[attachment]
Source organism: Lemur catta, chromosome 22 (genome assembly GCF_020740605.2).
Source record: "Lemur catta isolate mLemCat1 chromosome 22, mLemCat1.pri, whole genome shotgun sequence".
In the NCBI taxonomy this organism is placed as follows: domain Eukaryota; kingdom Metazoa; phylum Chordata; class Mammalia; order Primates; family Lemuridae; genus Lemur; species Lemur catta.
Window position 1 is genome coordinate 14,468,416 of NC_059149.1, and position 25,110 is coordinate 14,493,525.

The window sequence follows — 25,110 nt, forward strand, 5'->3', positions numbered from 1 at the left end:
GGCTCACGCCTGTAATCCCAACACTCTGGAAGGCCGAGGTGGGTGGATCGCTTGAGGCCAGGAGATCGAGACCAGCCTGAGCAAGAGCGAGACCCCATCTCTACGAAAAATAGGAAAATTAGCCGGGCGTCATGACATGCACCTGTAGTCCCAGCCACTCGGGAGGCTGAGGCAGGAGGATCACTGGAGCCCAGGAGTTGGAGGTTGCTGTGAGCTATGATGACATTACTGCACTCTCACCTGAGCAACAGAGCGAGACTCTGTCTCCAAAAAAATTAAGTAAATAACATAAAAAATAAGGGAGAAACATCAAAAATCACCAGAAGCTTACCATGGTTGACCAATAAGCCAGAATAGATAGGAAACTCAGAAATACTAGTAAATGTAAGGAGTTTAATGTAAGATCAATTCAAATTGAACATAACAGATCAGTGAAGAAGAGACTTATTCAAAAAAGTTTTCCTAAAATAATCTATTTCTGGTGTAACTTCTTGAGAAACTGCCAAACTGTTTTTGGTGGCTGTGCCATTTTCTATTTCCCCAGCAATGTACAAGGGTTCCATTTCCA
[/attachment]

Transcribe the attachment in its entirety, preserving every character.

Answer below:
Source organism: Lemur catta, chromosome 22 (genome assembly GCF_020740605.2).
Source record: "Lemur catta isolate mLemCat1 chromosome 22, mLemCat1.pri, whole genome shotgun sequence".
In the NCBI taxonomy this organism is placed as follows: domain Eukaryota; kingdom Metazoa; phylum Chordata; class Mammalia; order Primates; family Lemuridae; genus Lemur; species Lemur catta.
Window position 1 is genome coordinate 14,468,416 of NC_059149.1, and position 25,110 is coordinate 14,493,525.

The window sequence follows — 25,110 nt, forward strand, 5'->3', positions numbered from 1 at the left end:
GGCTCACGCCTGTAATCCCAACACTCTGGAAGGCCGAGGTGGGTGGATCGCTTGAGGCCAGGAGATCGAGACCAGCCTGAGCAAGAGCGAGACCCCATCTCTACGAAAAATAGGAAAATTAGCCGGGCGTCATGACATGCACCTGTAGTCCCAGCCACTCGGGAGGCTGAGGCAGGAGGATCACTGGAGCCCAGGAGTTGGAGGTTGCTGTGAGCTATGATGACATTACTGCACTCTCACCTGAGCAACAGAGCGAGACTCTGTCTCCAAAAAAATTAAGTAAATAACATAAAAAATAAGGGAGAAACATCAAAAATCACCAGAAGCTTACCATGGTTGACCAATAAGCCAGAATAGATAGGAAACTCAGAAATACTAGTAAATGTAAGGAGTTTAATGTAAGATCAATTCAAATTGAACATAACAGATCAGTGAAGAAGAGACTTATTCAAAAAAGTTTTCCTAAAATAATCTATTTCTGGTGTAACTTCTTGAGAAACTGCCAAACTGTTTTTGGTGGCTGTGCCATTTTCTATTTCCCCAGCAATGTACAAGGGTTCCATTTCCA